SAN ANTONIO -- We've been waiting a long time for this moment.
When Barber was here, he knocked over defenders, was dependable on third-and-short and provided the spark the running game needed.
Barber's physical gifts left him over time, and the Cowboys decided to go in a different direction by cutting him and giving Jones the starting gig.
"A great mentor," Jones said of Barber. "He shows you how to be a running back and how to be a professional and all of those aspects. He's a good person, a good personality, a true teacher of the game. I learned a lot from him."
When Jones burst onto the scene in 2008, he scored on his first carry. But after three years, Jones has just seven rushing touchdowns to his credit, four over the past two seasons.
Running backs coach Skip Peete says Jones was never healthy his first two seasons. The running back from Arkansas battled toe, knee and hamstring problems. He's been listed on the injury report 11 times in his three pro seasons.
Now he's the starter. Full-time. There is no turning back for the Cowboys.
Jones always has been considered a complementary back, whether it was behind Darren McFadden at Arkansas or here with Barber.
Peete likes to say that nobody cares who the starting running back is because every back will touch the ball. And while that's true, it is important for the starting running back to set the tone.
The question is, can Jones set the tone for the running game? In his first three seasons, he ran specialty plays. Now, he's the back the Cowboys are depending on to produce on first and second downs.
"Everybody has their competition level where they want to be the best," Jones said. "Obviously, I want to be the best player and I continue to keep thinking like that and I want to compete and be better in my craft. That's how I look at it."
There was a play Sunday during the Cowboys' Blue-White scrimmage where Jones took a swing pass along the sideline, juked Bradie James and put on that extra burst to run past Alan Ball and gain 10 more yards. Jones is running more and more like he's the man, though he won't say it.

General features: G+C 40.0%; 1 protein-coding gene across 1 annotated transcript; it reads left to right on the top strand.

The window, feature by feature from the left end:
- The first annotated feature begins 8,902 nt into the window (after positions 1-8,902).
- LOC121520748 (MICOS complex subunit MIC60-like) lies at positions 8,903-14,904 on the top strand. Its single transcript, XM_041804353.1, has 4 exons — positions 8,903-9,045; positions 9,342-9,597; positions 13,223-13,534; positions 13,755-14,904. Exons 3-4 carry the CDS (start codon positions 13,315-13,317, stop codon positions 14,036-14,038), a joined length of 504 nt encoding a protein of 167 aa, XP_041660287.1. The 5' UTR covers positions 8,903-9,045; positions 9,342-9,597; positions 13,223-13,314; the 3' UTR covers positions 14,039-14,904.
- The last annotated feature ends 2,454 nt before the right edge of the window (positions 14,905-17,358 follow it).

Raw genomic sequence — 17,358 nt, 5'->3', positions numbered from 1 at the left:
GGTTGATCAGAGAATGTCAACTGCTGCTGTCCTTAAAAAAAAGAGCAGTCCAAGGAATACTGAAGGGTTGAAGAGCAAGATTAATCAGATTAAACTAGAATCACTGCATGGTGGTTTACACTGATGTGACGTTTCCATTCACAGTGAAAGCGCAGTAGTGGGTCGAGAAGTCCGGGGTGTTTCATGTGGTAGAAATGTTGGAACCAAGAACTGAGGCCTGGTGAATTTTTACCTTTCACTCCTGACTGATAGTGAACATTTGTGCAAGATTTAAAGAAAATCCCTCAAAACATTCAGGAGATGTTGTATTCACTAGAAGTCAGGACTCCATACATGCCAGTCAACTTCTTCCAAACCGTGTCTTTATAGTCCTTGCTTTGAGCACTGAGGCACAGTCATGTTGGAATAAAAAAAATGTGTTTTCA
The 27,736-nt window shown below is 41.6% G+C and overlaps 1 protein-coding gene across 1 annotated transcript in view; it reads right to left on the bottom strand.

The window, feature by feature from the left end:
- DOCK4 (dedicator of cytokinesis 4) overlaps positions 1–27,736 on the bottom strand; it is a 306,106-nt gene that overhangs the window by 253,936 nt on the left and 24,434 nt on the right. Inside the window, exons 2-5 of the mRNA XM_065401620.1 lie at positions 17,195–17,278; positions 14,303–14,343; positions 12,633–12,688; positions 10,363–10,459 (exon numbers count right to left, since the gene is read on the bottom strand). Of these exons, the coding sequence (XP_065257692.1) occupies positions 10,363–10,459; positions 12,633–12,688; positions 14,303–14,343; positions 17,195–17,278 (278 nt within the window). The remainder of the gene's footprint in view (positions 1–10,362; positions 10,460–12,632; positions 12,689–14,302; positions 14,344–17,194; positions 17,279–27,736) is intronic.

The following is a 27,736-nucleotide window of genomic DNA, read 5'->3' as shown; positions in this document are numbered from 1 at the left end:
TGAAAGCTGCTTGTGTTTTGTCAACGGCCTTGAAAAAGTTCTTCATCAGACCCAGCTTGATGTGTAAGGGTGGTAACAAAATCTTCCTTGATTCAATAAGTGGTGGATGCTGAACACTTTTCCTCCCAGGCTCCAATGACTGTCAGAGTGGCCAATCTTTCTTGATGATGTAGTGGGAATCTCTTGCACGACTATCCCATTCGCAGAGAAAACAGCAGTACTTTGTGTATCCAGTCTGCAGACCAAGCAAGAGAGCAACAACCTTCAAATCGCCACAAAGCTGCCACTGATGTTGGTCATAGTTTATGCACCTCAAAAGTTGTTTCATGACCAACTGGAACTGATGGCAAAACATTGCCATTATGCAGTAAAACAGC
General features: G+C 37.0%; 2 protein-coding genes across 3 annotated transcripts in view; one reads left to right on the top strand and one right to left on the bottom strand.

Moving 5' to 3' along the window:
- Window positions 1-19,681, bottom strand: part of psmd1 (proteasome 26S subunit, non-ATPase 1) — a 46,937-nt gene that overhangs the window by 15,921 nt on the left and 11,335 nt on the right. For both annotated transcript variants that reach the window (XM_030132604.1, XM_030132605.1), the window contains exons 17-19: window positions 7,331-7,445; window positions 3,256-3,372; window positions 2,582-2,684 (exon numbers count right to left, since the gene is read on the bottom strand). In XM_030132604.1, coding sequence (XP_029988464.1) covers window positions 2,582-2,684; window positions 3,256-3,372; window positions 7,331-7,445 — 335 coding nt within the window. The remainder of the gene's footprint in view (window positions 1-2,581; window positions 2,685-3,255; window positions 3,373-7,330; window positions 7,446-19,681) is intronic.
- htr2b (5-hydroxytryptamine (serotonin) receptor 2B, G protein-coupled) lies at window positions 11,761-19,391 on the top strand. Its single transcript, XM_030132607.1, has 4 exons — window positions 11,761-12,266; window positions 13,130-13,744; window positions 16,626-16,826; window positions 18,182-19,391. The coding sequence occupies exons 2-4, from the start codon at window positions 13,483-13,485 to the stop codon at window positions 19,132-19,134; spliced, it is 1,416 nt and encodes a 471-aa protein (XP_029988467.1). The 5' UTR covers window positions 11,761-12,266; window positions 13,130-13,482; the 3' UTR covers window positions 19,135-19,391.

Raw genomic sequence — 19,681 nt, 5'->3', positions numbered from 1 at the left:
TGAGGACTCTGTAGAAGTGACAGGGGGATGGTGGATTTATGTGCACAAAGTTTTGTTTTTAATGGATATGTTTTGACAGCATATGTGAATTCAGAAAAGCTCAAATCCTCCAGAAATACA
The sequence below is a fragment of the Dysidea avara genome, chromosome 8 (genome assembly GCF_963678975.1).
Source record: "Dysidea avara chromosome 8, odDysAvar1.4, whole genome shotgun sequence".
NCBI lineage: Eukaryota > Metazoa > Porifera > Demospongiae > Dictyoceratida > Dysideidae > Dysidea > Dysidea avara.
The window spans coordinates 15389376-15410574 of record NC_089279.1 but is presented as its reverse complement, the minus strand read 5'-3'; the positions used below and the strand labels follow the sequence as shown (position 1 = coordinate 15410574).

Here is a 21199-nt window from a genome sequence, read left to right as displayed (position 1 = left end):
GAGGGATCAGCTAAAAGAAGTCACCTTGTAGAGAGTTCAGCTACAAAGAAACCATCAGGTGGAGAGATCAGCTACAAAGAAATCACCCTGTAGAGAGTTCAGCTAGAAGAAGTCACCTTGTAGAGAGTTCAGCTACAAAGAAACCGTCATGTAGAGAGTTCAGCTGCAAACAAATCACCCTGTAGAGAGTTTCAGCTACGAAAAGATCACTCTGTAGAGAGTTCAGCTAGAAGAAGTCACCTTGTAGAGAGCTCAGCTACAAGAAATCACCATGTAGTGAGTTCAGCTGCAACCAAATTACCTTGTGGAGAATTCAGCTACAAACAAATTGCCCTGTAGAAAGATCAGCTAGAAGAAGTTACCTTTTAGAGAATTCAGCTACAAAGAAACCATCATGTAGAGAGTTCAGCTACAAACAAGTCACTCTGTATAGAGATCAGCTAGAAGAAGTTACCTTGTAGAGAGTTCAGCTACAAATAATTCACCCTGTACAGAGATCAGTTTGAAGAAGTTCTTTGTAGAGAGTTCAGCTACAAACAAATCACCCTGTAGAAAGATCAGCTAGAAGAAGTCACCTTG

"He is the alpha and omega now," joked Peete.
Jones has statistics like a backup. Over 16 games in 2010, he had only one rushing first down on third down, one touchdown out of 19 carries in the red zone and 390 yards after contact.
Those numbers must increase this season.
Yes, the Cowboys will also hand the ball to Tashard Choice and DeMarco Murray. And maybe one of the young kids who have been impressive in training camp -- Lonyae Miller or Phillip Tanner -- will make the 53-man roster.
But this season, more than any other, is about Jones and his ability to lead the rushing attack. He's shown flashes of what he can do in his career, with 25 carries of 10 or more yards and nine games in which he rushed for over 75 yards.
Jones will always be compared to that great 2008 running back class that featured Chris Johnson, Jamaal Charles and Ray Rice. Jones has become the forgotten man. It's as if the Cowboys made a mistake drafting him at No. 22 overall.
"Ever since I got drafted, really ever since I got to Arkansas, I've been trying to do what I can do on the field," Jones said. "Every opportunity I can get, I try to maximize it any way. That's how I look it. Just go out there and show what you got. Do your best and don't worry about being compared to who."
Scouts and coaches will tell you Jones has great vision and gets faster when he's got a lane, like somebody had been holding him back and decided to let him go.
The Cowboys won't hold back Jones this season.
"I play running back, and a running back has to do it all," he said. "You have to go out there and make the play happen."
Calvin Watkins covers the Cowboys for ESPNDallas.com.